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Glossary Chp 8 Population Ecology

Glossary Chp 8 Population Ecology

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Published by: APES2000 on Oct 26, 2009
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Chapter 8PopulationEcologyage structure
Percentage of the population (or number of people of each sex) at each age level in apopulation.
Reproduction in which a mother cell divides to produce two identical daughter cells that areclones of the mother cell. This type of reproduction is common in single-celled organisms.Compare sexual reproduction.
Maximum rate at which the population of a given species can increase when there are nolimits on its rate of growth. See environmental resistance.
carryingcapacity (K)
Maximum population of a particular species that a given habitat can support over a givenperiod.
Sharp reduction in the population of a species when its numbers exceed the carryingcapacity of its habitat. See carrying capacity.
environmental resistance
All the limiting factors that act together to limit the growth of a population. See biotic potential,limiting factor.
Growth in which some quantity, such as population size or economic output, increases at aconstant rate per unit of time. An example is the growth sequence 2, 4, 8, 16, 32, 64 and soon; when the increase in quantity over time is plotted, this type of growth yields a curveshaped like the letter J. Compare linear growth.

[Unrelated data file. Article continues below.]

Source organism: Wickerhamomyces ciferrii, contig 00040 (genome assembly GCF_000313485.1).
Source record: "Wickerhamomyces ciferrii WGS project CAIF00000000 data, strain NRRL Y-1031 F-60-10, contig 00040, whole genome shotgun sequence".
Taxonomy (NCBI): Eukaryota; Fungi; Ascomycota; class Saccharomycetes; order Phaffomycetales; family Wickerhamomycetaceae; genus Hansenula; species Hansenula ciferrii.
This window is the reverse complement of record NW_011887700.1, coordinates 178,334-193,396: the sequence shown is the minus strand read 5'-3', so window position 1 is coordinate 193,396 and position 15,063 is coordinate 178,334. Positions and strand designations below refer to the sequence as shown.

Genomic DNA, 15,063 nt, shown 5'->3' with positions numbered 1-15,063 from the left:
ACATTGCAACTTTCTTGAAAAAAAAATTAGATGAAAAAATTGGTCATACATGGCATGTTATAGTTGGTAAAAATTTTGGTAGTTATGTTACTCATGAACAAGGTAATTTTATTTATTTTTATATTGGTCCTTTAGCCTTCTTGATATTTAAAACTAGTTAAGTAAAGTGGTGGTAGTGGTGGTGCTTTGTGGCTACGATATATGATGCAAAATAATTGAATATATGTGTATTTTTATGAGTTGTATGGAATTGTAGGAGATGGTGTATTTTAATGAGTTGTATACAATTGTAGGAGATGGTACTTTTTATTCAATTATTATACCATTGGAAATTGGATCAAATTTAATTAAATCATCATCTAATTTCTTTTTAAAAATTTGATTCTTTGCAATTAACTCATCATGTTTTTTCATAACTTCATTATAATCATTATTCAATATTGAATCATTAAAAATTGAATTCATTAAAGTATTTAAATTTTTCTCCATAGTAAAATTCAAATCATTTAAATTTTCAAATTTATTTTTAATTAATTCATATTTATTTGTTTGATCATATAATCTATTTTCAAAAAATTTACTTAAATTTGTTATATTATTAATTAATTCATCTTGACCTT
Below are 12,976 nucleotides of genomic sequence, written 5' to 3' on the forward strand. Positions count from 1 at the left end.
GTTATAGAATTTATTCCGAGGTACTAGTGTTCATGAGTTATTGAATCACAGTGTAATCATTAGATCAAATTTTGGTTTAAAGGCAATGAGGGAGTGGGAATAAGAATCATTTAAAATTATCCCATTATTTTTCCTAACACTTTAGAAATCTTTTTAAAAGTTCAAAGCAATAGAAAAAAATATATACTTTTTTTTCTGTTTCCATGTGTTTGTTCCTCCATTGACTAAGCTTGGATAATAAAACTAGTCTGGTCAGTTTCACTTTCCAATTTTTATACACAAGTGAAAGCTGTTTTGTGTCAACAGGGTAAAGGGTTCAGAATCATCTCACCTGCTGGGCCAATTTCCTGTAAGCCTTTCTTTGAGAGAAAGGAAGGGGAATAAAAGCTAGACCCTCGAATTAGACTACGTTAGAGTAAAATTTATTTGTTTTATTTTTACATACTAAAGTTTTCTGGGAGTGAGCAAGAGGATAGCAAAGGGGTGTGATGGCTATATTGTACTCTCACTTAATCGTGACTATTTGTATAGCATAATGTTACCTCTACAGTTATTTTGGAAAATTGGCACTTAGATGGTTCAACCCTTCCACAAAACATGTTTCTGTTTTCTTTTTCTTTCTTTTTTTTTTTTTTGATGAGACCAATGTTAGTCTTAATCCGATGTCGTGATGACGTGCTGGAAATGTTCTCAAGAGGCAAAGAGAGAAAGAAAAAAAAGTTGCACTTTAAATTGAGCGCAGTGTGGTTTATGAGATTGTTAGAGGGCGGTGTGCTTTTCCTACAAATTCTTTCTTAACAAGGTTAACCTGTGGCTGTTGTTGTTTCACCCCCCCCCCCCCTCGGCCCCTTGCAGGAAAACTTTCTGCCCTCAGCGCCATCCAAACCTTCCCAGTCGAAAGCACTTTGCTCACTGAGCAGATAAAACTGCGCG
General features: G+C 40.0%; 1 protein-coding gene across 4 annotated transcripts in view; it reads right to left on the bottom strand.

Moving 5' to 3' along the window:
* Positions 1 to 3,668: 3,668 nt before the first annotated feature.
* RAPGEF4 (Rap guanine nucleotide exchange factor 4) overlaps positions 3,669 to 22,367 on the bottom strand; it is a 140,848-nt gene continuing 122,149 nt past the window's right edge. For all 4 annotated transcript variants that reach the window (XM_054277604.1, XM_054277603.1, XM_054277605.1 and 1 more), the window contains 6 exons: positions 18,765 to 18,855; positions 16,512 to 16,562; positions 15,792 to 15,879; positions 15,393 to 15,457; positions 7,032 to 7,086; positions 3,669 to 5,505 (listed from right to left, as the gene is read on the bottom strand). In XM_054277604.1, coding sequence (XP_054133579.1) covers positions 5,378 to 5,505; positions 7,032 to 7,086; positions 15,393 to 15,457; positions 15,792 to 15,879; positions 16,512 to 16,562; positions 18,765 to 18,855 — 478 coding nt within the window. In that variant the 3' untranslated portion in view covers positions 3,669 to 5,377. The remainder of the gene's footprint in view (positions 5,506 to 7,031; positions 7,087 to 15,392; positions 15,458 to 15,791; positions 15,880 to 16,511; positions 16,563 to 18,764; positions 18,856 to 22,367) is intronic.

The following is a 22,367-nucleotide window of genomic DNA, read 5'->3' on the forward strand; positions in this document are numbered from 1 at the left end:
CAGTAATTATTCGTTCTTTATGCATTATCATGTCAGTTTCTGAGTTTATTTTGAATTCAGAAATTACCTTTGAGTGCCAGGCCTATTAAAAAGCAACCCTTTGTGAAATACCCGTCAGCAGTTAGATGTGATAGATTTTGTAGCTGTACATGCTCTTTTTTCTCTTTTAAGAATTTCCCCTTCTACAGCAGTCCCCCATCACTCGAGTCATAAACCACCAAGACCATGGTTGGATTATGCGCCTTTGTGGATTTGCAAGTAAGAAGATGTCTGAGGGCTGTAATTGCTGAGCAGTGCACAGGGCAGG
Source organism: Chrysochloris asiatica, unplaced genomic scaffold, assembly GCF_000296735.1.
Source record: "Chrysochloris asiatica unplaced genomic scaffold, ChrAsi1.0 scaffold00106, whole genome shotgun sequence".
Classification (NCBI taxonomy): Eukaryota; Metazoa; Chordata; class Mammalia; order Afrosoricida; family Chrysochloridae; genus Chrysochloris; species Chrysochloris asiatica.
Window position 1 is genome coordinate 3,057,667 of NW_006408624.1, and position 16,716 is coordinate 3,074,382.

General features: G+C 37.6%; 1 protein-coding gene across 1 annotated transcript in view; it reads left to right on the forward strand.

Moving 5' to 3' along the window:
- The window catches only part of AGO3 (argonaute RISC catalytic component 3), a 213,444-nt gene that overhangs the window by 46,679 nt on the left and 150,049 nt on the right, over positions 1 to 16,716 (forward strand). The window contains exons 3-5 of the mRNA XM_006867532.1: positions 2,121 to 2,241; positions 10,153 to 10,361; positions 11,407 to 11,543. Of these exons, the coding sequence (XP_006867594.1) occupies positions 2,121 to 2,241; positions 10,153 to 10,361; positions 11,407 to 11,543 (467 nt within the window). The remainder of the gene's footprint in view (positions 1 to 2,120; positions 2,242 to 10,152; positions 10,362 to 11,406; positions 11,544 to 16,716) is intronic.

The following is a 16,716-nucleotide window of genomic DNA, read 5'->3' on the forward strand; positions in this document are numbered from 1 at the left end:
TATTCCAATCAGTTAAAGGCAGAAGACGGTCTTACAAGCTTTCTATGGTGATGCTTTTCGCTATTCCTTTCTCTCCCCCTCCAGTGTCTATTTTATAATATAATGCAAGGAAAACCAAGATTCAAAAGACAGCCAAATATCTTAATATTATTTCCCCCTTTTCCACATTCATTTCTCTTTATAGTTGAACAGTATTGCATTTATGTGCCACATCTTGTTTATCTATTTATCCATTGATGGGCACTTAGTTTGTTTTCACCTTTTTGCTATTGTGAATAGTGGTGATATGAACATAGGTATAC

intrinsic rateof increase (r)
Rate at which a population could grow if it had unlimited resources. Compare environmentalresistance.
Curve with a shape similar to that of the letter J; can represent prolonged exponential growth.See exponential growth.
Species that produce a few, often fairly large offspring but invest a great deal of time andenergy to ensure that most of those offspring reach reproductive age. Compare r-selectedspecies.
See K-selected species.
linear growth
Growth in which a quantity increases by some fixed amount during each unit of time. Anexample is growth that increases in the sequence 2, 4, 6, 8, 10, and so on. Compareexponential growth.
Pattern in which exponential population growth occurs when the population is small, andpopulation growth decreases steadily with time as the population approaches the carryingcapacity. See S-shaped curve.
Number of organisms in a particular population found in a specified area or volume.
General pattern in which the members of a population are arranged throughout its habitat.
Variation of population density over a particular geographic area. For example, a country hasa high population density in its urban areas and a much lower population density in ruralareas.
Major abiotic and biotic factors that tend to increase or decrease the population size and ageand sex composition of a species.
Number of individuals making up a population's gene pool.
Species that reproduce early in their life span and produce large numbers of usually smalland short-lived offspring in a short period. Compare K-selected species.
See r-selected species.
Production of offspring by one or more parents.

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